“If the Illinois women do not take a stand now in this great democratic parade then the colored women are lost…I shall not march at all unless I can march under the Illinois banner.” Those are the words of Ida B. Wells during the 1913 Women’s Suffrage Parade in Washington D.C. On that day, she was denied to walk with other white woman from Illinois and was told to go to the section for black women at the back of the parade procession.
This is just a piece of one of the many stories from the journalist, civil rights activist, and suffragist, Ida B. Wells. With her strong ties to city, a couple of Chicago aldermen have proposed to rename Balbo street name with “Ida B. Wells Drive” to honor her legacy.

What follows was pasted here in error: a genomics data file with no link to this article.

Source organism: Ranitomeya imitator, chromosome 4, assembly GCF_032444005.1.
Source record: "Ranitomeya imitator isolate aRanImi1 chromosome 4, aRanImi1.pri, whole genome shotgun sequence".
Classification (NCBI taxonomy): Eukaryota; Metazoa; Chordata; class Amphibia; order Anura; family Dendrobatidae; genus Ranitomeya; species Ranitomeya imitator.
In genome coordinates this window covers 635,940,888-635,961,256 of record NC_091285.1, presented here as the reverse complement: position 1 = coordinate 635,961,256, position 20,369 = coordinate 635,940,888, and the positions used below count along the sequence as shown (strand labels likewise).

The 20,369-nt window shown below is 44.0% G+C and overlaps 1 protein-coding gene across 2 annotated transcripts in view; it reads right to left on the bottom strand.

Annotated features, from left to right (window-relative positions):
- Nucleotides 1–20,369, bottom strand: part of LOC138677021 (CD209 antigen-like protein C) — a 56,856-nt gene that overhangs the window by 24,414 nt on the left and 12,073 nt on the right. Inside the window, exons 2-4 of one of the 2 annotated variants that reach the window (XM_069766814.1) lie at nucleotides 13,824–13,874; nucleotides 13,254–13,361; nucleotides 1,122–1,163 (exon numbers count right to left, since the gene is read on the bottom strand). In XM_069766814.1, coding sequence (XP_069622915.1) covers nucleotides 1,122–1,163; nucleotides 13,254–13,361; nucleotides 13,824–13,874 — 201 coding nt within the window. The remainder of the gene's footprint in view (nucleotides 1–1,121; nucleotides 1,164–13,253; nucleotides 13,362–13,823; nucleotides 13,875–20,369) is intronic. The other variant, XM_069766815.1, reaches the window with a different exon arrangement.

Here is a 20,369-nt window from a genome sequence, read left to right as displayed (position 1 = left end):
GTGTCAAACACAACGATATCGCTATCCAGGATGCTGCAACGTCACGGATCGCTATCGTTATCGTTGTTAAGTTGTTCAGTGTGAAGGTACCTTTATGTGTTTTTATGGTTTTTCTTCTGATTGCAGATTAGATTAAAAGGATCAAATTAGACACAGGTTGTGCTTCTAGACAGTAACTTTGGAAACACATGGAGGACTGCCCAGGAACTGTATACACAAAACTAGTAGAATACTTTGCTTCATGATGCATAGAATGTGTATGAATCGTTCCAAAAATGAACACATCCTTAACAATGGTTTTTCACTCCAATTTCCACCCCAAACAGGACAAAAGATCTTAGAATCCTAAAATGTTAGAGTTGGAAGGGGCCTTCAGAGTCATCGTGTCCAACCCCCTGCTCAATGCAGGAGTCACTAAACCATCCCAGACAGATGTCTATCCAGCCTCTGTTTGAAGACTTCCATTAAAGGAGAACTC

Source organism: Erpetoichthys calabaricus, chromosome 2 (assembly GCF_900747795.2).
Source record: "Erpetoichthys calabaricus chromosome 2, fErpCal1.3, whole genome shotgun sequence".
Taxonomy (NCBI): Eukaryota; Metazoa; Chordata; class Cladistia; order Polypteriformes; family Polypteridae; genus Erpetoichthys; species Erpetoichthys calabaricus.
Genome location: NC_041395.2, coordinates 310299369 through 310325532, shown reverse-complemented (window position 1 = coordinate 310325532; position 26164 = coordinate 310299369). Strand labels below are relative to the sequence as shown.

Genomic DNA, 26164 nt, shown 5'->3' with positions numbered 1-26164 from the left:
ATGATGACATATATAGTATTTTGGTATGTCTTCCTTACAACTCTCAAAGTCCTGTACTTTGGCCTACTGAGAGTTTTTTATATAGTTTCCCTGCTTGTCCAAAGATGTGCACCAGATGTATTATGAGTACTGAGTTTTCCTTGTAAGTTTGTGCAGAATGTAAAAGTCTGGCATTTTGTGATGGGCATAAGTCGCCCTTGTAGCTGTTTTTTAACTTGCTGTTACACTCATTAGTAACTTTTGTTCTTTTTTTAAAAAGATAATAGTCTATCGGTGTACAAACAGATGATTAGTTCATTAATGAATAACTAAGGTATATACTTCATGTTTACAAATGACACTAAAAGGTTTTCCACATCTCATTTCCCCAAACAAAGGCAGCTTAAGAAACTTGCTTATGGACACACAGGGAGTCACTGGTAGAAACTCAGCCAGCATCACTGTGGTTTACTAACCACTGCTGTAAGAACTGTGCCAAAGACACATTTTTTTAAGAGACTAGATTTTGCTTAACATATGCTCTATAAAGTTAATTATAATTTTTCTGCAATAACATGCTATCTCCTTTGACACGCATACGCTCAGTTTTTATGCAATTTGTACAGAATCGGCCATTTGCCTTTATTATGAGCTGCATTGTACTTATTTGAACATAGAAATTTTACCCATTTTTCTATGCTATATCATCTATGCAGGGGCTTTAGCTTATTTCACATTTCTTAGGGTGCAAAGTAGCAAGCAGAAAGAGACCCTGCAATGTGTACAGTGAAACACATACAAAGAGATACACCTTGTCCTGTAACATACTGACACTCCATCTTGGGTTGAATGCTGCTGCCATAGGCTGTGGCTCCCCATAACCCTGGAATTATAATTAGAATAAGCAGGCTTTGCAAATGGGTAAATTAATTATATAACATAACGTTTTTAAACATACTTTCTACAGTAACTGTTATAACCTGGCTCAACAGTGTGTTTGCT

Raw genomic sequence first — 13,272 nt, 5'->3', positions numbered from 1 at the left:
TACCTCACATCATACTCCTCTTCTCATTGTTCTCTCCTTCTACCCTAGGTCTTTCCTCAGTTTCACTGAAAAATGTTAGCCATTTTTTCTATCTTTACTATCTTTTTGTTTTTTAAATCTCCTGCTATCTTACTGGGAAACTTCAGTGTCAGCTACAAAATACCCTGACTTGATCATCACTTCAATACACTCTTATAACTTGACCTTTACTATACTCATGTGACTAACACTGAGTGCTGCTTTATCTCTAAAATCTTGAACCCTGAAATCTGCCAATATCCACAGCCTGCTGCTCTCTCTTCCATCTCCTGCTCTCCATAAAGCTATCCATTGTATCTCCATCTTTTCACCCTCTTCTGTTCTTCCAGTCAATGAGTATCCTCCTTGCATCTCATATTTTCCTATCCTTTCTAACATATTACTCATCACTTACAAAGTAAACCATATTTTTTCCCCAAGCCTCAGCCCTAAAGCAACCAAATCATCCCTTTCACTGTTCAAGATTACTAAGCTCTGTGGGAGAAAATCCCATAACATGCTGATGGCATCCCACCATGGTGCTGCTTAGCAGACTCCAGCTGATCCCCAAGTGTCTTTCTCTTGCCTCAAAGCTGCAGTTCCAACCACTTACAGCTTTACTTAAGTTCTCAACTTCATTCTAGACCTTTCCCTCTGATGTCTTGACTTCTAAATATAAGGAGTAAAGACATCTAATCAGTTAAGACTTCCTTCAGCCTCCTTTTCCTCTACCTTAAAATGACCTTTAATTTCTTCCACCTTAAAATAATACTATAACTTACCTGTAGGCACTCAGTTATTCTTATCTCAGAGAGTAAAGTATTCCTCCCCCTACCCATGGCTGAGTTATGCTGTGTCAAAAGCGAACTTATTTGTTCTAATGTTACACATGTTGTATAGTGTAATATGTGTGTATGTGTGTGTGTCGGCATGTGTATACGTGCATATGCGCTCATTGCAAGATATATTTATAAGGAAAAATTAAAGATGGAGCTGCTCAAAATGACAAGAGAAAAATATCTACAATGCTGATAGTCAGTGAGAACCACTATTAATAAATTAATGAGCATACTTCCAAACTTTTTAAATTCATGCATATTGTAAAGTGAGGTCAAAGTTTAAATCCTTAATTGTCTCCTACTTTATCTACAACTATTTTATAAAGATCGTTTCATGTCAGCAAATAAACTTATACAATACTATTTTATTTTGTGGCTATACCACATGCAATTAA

Morning Shift talks with two of her great-grandchildren to discuss her life, activism, and monumental connection to Chicago.
Daniel Duster, president of Development Group and great-grandson of suffragist and activist Ida B. Wells